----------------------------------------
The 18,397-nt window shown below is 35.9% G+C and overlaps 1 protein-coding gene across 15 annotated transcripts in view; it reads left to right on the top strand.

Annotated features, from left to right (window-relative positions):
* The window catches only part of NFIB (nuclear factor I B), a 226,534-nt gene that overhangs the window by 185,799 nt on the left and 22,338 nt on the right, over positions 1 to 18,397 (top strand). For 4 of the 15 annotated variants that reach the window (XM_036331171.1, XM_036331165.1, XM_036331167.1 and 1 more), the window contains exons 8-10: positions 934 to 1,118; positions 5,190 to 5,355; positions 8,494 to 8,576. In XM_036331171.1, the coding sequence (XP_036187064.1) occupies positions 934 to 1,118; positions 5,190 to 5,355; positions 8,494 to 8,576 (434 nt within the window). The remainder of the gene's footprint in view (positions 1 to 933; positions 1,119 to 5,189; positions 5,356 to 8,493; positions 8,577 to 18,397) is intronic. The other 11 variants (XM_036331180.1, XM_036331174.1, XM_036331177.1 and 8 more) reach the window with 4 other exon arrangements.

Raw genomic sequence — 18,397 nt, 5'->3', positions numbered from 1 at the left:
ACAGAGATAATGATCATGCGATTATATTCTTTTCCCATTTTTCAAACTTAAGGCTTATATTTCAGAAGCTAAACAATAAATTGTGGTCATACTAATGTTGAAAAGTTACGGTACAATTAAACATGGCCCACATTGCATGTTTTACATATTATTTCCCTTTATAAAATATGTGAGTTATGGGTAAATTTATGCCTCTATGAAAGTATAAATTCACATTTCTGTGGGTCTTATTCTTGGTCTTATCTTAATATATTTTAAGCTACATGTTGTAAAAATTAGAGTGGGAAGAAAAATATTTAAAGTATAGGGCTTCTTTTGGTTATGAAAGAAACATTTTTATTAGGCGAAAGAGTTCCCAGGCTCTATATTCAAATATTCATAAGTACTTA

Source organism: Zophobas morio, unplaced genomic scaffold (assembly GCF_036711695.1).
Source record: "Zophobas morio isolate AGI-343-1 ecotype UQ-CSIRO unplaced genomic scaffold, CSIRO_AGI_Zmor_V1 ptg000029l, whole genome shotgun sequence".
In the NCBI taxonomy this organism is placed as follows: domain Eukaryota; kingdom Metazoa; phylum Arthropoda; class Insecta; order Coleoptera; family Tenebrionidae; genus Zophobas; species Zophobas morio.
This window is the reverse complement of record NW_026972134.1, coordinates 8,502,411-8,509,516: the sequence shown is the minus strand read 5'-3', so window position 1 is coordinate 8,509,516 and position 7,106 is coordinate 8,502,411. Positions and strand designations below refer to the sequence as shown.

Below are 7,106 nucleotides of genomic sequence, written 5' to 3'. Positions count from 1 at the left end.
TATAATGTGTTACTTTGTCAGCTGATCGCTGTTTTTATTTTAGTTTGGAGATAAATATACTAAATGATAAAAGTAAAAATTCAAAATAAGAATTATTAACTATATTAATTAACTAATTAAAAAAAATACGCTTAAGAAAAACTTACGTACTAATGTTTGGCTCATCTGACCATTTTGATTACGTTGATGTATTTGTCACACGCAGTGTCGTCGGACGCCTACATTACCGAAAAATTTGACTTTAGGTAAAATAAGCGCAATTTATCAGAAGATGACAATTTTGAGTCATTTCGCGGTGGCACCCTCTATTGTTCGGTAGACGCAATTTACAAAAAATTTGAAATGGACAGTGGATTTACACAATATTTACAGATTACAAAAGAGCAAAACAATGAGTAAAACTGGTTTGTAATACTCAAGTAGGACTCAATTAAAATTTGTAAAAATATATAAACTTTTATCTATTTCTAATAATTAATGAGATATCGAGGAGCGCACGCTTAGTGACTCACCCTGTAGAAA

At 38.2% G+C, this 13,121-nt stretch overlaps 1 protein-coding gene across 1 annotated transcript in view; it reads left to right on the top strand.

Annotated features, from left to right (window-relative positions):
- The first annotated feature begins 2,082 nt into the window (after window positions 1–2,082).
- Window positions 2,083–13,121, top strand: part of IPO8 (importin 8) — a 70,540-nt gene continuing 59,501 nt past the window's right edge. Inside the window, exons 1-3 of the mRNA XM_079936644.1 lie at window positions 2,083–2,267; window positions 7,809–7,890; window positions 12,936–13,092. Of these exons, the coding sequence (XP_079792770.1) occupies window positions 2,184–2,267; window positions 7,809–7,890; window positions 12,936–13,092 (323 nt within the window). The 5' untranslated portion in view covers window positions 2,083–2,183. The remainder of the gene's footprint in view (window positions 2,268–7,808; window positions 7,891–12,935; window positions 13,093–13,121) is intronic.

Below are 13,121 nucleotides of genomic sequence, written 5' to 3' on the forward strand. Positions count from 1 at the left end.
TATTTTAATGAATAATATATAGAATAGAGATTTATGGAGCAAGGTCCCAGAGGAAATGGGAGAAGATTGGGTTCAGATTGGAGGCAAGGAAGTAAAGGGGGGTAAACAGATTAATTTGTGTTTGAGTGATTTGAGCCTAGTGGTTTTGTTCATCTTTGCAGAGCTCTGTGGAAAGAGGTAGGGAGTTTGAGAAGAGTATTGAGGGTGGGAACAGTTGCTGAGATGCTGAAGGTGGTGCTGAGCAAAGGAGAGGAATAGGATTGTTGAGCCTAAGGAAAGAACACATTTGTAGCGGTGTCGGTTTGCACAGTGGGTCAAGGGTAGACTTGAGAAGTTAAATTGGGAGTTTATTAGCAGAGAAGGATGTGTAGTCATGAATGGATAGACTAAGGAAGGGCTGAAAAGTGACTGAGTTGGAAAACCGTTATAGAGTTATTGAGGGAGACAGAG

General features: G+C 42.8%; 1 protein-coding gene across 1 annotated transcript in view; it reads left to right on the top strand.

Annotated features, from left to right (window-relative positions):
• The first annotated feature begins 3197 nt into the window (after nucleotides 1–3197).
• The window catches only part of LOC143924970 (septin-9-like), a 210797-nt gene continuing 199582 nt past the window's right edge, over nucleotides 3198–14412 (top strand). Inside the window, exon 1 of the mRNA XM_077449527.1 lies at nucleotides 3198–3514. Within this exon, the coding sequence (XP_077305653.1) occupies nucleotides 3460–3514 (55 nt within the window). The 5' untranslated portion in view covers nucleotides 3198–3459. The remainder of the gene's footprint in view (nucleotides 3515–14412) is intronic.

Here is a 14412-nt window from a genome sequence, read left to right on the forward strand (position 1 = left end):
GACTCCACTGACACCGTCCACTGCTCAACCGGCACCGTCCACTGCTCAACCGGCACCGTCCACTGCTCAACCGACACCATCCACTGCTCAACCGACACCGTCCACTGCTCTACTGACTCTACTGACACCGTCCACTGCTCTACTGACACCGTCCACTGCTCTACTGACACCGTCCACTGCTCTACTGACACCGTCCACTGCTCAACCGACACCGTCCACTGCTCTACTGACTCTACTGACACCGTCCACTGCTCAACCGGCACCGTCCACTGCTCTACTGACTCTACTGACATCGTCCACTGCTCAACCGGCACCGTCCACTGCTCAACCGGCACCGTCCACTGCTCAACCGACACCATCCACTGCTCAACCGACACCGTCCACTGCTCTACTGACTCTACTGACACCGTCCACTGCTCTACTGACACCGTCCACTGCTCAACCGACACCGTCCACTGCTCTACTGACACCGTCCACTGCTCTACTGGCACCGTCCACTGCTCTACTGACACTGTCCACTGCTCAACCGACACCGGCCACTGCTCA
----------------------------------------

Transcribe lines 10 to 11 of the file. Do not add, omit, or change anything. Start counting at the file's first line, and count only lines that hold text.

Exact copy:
Below are 7,106 nucleotides of genomic sequence, written 5' to 3'. Positions count from 1 at the left end.
TATAATGTGTTACTTTGTCAGCTGATCGCTGTTTTTATTTTAGTTTGGAGATAAATATACTAAATGATAAAAGTAAAAATTCAAAATAAGAATTATTAACTATATTAATTAACTAATTAAAAAAAATACGCTTAAGAAAAACTTACGTACTAATGTTTGGCTCATCTGACCATTTTGATTACGTTGATGTATTTGTCACACGCAGTGTCGTCGGACGCCTACATTACCGAAAAATTTGACTTTAGGTAAAATAAGCGCAATTTATCAGAAGATGACAATTTTGAGTCATTTCGCGGTGGCACCCTCTATTGTTCGGTAGACGCAATTTACAAAAAATTTGAAATGGACAGTGGATTTACACAATATTTACAGATTACAAAAGAGCAAAACAATGAGTAAAACTGGTTTGTAATACTCAAGTAGGACTCAATTAAAATTTGTAAAAATATATAAACTTTTATCTATTTCTAATAATTAATGAGATATCGAGGAGCGCACGCTTAGTGACTCACCCTGTAGAAA